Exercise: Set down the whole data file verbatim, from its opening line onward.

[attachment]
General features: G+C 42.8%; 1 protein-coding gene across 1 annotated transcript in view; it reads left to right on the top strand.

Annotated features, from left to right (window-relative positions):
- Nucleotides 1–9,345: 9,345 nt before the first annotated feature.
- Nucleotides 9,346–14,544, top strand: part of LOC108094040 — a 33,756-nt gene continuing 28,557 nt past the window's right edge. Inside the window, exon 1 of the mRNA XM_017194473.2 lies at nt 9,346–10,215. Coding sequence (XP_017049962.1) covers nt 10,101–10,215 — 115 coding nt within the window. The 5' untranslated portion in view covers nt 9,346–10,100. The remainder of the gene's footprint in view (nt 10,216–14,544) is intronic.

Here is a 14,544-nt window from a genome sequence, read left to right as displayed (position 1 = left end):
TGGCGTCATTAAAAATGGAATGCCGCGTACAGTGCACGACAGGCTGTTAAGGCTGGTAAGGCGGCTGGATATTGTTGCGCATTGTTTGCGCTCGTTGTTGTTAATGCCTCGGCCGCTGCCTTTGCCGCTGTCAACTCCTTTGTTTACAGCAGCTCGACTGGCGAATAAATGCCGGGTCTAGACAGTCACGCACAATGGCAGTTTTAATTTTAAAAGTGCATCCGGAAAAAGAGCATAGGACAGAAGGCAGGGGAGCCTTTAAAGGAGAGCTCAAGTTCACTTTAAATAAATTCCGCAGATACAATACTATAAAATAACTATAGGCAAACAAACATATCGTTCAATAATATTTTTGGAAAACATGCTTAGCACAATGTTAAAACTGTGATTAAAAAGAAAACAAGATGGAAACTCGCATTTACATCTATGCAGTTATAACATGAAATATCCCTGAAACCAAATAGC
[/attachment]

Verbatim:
General features: G+C 42.8%; 1 protein-coding gene across 1 annotated transcript in view; it reads left to right on the top strand.

Annotated features, from left to right (window-relative positions):
- Nucleotides 1–9,345: 9,345 nt before the first annotated feature.
- Nucleotides 9,346–14,544, top strand: part of LOC108094040 — a 33,756-nt gene continuing 28,557 nt past the window's right edge. Inside the window, exon 1 of the mRNA XM_017194473.2 lies at nt 9,346–10,215. Coding sequence (XP_017049962.1) covers nt 10,101–10,215 — 115 coding nt within the window. The 5' untranslated portion in view covers nt 9,346–10,100. The remainder of the gene's footprint in view (nt 10,216–14,544) is intronic.

Here is a 14,544-nt window from a genome sequence, read left to right as displayed (position 1 = left end):
TGGCGTCATTAAAAATGGAATGCCGCGTACAGTGCACGACAGGCTGTTAAGGCTGGTAAGGCGGCTGGATATTGTTGCGCATTGTTTGCGCTCGTTGTTGTTAATGCCTCGGCCGCTGCCTTTGCCGCTGTCAACTCCTTTGTTTACAGCAGCTCGACTGGCGAATAAATGCCGGGTCTAGACAGTCACGCACAATGGCAGTTTTAATTTTAAAAGTGCATCCGGAAAAAGAGCATAGGACAGAAGGCAGGGGAGCCTTTAAAGGAGAGCTCAAGTTCACTTTAAATAAATTCCGCAGATACAATACTATAAAATAACTATAGGCAAACAAACATATCGTTCAATAATATTTTTGGAAAACATGCTTAGCACAATGTTAAAACTGTGATTAAAAAGAAAACAAGATGGAAACTCGCATTTACATCTATGCAGTTATAACATGAAATATCCCTGAAACCAAATAGC